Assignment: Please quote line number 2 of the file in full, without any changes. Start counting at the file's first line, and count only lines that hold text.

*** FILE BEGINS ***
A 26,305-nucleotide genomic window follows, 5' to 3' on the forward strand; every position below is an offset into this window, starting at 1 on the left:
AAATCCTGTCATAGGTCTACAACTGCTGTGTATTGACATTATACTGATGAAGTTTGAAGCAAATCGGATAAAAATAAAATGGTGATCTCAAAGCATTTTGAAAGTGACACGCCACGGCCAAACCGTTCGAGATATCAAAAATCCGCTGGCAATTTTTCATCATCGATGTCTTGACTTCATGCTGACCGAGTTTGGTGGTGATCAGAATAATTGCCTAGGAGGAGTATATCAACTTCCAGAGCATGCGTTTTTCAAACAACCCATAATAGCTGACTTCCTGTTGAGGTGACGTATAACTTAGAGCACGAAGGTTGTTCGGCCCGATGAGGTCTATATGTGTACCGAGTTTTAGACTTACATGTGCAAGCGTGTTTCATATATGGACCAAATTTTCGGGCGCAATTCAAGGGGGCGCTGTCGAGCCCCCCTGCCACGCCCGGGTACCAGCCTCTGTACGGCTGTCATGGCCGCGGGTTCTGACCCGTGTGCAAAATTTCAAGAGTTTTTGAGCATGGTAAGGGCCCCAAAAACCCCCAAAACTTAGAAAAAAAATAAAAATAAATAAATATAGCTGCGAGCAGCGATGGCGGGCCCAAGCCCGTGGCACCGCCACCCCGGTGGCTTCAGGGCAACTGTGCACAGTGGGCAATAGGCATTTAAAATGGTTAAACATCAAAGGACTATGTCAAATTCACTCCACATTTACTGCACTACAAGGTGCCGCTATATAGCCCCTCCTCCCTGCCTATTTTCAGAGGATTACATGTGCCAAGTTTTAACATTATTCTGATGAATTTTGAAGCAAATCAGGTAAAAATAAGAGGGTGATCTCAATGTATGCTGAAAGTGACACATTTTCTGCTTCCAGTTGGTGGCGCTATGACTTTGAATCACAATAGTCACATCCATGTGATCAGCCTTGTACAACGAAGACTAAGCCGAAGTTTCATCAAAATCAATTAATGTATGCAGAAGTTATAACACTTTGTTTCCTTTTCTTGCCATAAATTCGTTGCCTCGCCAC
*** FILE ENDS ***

AAATCCTGTCATAGGTCTACAACTGCTGTGTATTGACATTATACTGATGAAGTTTGAAGCAAATCGGATAAAAATAAAATGGTGATCTCAAAGCATTTTGAAAGTGACACGCCACGGCCAAACCGTTCGAGATATCAAAAATCCGCTGGCAATTTTTCATCATCGATGTCTTGACTTCATGCTGACCGAGTTTGGTGGTGATCAGAATAATTGCCTAGGAGGAGTATATCAACTTCCAGAGCATGCGTTTTTCAAACAACCCATAATAGCTGACTTCCTGTTGAGGTGACGTATAACTTAGAGCACGAAGGTTGTTCGGCCCGATGAGGTCTATATGTGTACCGAGTTTTAGACTTACATGTGCAAGCGTGTTTCATATATGGACCAAATTTTCGGGCGCAATTCAAGGGGGCGCTGTCGAGCCCCCCTGCCACGCCCGGGTACCAGCCTCTGTACGGCTGTCATGGCCGCGGGTTCTGACCCGTGTGCAAAATTTCAAGAGTTTTTGAGCATGGTAAGGGCCCCAAAAACCCCCAAAACTTAGAAAAAAAATAAAAATAAATAAATATAGCTGCGAGCAGCGATGGCGGGCCCAAGCCCGTGGCACCGCCACCCCGGTGGCTTCAGGGCAACTGTGCACAGTGGGCAATAGGCATTTAAAATGGTTAAACATCAAAGGACTATGTCAAATTCACTCCACATTTACTGCACTACAAGGTGCCGCTATATAGCCCCTCCTCCCTGCCTATTTTCAGAGGATTACATGTGCCAAGTTTTAACATTATTCTGATGAATTTTGAAGCAAATCAGGTAAAAATAAGAGGGTGATCTCAATGTATGCTGAAAGTGACACATTTTCTGCTTCCAGTTGGTGGCGCTATGACTTTGAATCACAATAGTCACATCCATGTGATCAGCCTTGTACAACGAAGACTAAGCCGAAGTTTCATCAAAATCAATTAATGTATGCAGAAGTTATAACACTTTGTTTCCTTTTCTTGCCATAAATTCGTTGCCTCGCCAC